Being the mother of a 2-year-old daughter and also a healthcare professional, I am no stranger to the concept of immunisation and neither am I uninformed of its importance. But why would I feel the need to point out something so obvious? Surely in this day and age, the significance of vaccines shouldn’t need any more validation other than the fact that they are primarily designed to protect us and our children from potentially life-threatening diseases. Unfortunately, not everyone feels that way. Because according to the latest report by WHO, the anti-vaccine movement is now one of the top ten threats to global health. But what is the anti-vaccine movement?
Also known as anti-vaxxers, they are a growing number of individuals who are shunning the use of vaccines, citing various philosophical and religious beliefs. The Indian rural population, despite having made substantial progress in the last few decades still has a long way to go before it can bring itself up to the standards of its urban counterparts in terms of healthcare psyche.
I have had firsthand interactions with people from the lower socio-economic strata who believe that vaccines are a part of a government scheme aimed at sterilising the general public as a means of population control. As absurd as this idea might sound to you at the moment, such communities have the excuse of lacking adequate education that would ideally prevent the development of such conspiracy theories among them. But what about the rest of our apparently well-educated citizens, who still baulk at the use of vaccines, albeit for different reasons?
Misgivings about vaccines when they were first invented was an understandable phenomenon, due to lack of standardised sanitary measures and negligible quarantine procedures. But this cynicism has evolved over the years into social, cultural and political agendas aimed at discrediting the benefits of vaccines over its risks. Yes, like every great development in our society, even vaccines carry their own risks, but these apparent risks far outnumber the health threats associated with the serious diseases they prevent.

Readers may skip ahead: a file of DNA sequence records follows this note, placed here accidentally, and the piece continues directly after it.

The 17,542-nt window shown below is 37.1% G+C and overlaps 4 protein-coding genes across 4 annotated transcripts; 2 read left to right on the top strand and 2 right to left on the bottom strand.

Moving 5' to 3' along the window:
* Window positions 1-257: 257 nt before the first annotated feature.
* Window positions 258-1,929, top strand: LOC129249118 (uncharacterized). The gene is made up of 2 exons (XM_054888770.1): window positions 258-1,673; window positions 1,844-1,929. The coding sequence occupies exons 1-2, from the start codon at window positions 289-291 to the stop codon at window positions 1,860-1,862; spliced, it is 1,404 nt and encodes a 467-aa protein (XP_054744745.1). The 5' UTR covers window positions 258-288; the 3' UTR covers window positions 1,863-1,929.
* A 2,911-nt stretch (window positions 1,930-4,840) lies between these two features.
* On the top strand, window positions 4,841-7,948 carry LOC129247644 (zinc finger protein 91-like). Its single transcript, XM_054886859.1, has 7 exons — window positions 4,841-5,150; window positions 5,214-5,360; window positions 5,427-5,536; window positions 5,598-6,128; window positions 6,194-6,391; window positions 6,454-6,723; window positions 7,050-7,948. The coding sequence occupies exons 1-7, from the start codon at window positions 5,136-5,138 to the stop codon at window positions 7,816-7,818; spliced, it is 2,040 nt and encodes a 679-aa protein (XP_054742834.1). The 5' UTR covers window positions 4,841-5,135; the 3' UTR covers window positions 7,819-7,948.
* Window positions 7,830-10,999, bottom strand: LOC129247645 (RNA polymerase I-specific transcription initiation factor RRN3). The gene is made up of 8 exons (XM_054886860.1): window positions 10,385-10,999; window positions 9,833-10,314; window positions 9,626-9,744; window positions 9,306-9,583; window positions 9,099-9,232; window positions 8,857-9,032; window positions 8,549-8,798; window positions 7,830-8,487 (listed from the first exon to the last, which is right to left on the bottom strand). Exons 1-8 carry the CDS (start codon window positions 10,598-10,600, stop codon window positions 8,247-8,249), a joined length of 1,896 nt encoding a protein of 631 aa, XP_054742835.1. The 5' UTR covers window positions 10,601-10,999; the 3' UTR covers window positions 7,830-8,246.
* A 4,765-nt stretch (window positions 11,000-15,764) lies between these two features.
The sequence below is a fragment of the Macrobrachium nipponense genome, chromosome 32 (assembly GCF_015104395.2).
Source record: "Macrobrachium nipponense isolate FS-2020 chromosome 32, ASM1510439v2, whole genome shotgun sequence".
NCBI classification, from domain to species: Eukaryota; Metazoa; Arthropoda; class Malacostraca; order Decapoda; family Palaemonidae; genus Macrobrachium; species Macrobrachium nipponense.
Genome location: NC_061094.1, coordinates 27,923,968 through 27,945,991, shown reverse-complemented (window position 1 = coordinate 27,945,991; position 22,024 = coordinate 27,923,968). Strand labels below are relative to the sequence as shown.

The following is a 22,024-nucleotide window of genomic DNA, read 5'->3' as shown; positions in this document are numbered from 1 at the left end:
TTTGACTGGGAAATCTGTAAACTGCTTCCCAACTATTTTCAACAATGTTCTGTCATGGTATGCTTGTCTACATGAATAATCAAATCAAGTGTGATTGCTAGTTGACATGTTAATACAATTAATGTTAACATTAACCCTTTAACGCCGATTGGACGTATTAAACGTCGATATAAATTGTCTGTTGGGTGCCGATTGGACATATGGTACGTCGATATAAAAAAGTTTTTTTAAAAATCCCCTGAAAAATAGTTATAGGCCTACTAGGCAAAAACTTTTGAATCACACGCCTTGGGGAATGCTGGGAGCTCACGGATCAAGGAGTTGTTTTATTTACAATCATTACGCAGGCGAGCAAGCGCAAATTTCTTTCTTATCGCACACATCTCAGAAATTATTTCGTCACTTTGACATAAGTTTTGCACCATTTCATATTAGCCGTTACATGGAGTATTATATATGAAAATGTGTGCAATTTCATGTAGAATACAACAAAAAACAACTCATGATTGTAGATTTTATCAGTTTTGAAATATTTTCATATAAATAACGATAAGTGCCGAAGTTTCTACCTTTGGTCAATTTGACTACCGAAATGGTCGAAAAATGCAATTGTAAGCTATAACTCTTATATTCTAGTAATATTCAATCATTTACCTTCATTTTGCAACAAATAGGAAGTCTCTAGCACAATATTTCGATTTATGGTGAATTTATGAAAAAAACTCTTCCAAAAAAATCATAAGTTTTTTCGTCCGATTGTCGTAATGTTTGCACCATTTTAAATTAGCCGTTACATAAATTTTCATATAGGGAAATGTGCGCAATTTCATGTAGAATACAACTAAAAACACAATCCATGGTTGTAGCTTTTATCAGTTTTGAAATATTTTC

Vaccines have been embroiled in controversies ever since they were first used, and I have read about dwindling ranges of widespread acceptance alternating with extensive rejection every time a new ‘research’ would reveal something horrifying about a particular vaccine.
One of the most common misconceptions that revolve around immunisation is that vaccines are the leading cause of autism. In the late 1990s, a research paper was published that claimed to have established a potential relationship between the MMR vaccine, inflammatory bowel disease and autism. However, after much research, the paper was universally discredited and proven fraudulent; not only did the researcher behind the ‘study’ lose his job, but the medical journal that published the paper admitted that it should not have been accepted in the first place. But by then, the damage had been done.
A crucial fact that should be taken into consideration here is that the majority of us have never witnessed any of the incapacitating diseases that the vaccines protect us against; parents assume that since these diseases are not typically prevalent in the current setting, their children are generally at low to no risk of contracting these diseases. This makes it easy for them to become complacent about the true importance of artificially acquired immunisation. Unless a disease has been completely eradicated from the face of the Earth, it is a potentially ignorant sentiment to believe that we are collectively protected from uncommon diseases simply because they are not as widespread as they used to be.
By choosing to reject immunisation, not only do we endanger our children to debilitating diseases, but also put others at risk by disrupting what is known as Herd Immunity. As the name suggests, it is a type of immunity that protects everyone in a population or community provided a majority of that population has been vaccinated. It provides essential protection to members of the community who cannot be vaccinated, which includes newborn babies, elderly persons, people with chronic illnesses
and immunocompromised people, among others.
Naturalists who see vaccinations as nothing but ‘unnecessary chemicals injected into our bodies’ swear by the fact that all one needs to remain healthy and disease-free is well-balanced nutrition and a clean environment. While all of that plays an important role in maintaining our well-being, it is imperative that we recognise the role that artificially acquired immunisation and the overall advancement in medicine has played in helping us keep dangerous diseases at bay.
Our job as conscientious individuals and, more importantly, as responsible parents, is to educate ourselves. At the same time, it is also essential for healthcare professionals to be accommodating with people from all walks of life and understand the cause behind growing vaccine hesitancy, and to be forthcoming with all the information they can provide to such individuals.
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